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continued or renewed, and mett at Sityate, and concluded the mater, as followeth.
The agreemente of the bounds betwixte Plimoth and Massachusetts.
Wheras ther were tow comissiones granted by the .2. jurisdictions, the one of [the] Massach[u]sets Govermente, granted unto John Endecott, gent: and Israell Stoughton, gent: the other of NewPlimoth Govermente, to William Bradford, (Esqr.) Governo)r, and Edward Winslow, gent: and both these for the setting out, setling, and determining of the bounds and limitts of the lands betweene the said jurisdictions, wherby not only this presente age, but the posteritie to come may live peaceably and quietly in that behalfe. And for as much as the said comissioners on both sides have full power so to doe, as appeareth by the records of both jurisdictions; we therfore, the said comissioners above named, doe hearby with one consente and agreemente conclude, detirmine, and by these presents declare, that all the marshes at Conahasett? that lye of the one side of the river next to Hingam, shall belong to the jurisdi[c]tion of [the] Massachusetts Plantation; and all the marshes that lye on the other side of the river next to Sityate, shall be long to the jurisdiction of NewPlimoth; excepting .60. [Three score) acers of marsh at the mouth
· This agreement is printed in Plymouth Col. Rec., ix. 1. The words in brackets show the variations in language between the two forms. The arrangement of the signatures in the two versions is reversed, those of the Massachusetts Bay commissioners coming first in the copy printed in the Plymouth Col. Rec. This shows a recognition of what became the general form and practice in treaties, “to vary the order of naming of the parties, and of the signatures of the plenipotentiaries, in the counterparts of the same treaty so that each party is first named, and its plenipotentiary signs first in the copy possessed and published by itself.” John Quincy Adams io Richard Rush, November 6, 1817.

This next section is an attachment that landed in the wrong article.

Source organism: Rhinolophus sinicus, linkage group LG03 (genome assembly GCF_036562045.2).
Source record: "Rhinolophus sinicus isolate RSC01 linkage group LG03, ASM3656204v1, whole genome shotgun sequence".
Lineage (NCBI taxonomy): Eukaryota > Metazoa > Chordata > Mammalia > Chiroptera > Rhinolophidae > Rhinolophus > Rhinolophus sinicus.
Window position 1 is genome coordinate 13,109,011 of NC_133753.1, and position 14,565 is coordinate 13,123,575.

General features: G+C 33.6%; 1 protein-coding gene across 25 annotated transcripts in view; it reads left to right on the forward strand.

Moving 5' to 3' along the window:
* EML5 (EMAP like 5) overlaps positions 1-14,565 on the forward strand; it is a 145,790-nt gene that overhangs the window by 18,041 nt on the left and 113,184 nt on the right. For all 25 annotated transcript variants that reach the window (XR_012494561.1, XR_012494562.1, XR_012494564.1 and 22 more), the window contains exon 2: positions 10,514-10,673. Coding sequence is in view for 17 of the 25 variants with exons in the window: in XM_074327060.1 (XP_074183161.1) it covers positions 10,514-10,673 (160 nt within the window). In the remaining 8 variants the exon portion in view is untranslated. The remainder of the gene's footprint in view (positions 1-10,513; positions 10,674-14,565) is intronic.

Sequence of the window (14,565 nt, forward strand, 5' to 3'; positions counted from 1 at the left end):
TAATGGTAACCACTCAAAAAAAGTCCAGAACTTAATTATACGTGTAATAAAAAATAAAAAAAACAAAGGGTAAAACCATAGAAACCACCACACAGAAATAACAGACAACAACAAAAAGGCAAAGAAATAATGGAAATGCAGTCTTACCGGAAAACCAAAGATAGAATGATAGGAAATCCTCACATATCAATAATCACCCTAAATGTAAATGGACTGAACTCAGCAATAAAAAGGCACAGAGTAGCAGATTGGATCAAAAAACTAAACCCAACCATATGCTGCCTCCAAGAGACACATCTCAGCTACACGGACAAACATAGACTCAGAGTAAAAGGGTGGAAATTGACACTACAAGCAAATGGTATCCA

2 “Conihasset, or Cowasset, is the first station in describing Plymouth patent, being a 'runlet' between Scituate and the well known place Cohasset. Here is a ‘gulph or fall of rocks' often mentioned in the records, a little stream coming from a pond, passing over a ledge of rocks of several feet; every tide, however, ascends above it, and flows far into Scituate southerly, over extensive marshes, leaving east of it an high ridge, termed the 'Glades' in Scituate.” 2 Mass. Hist. Collections, iv. 223.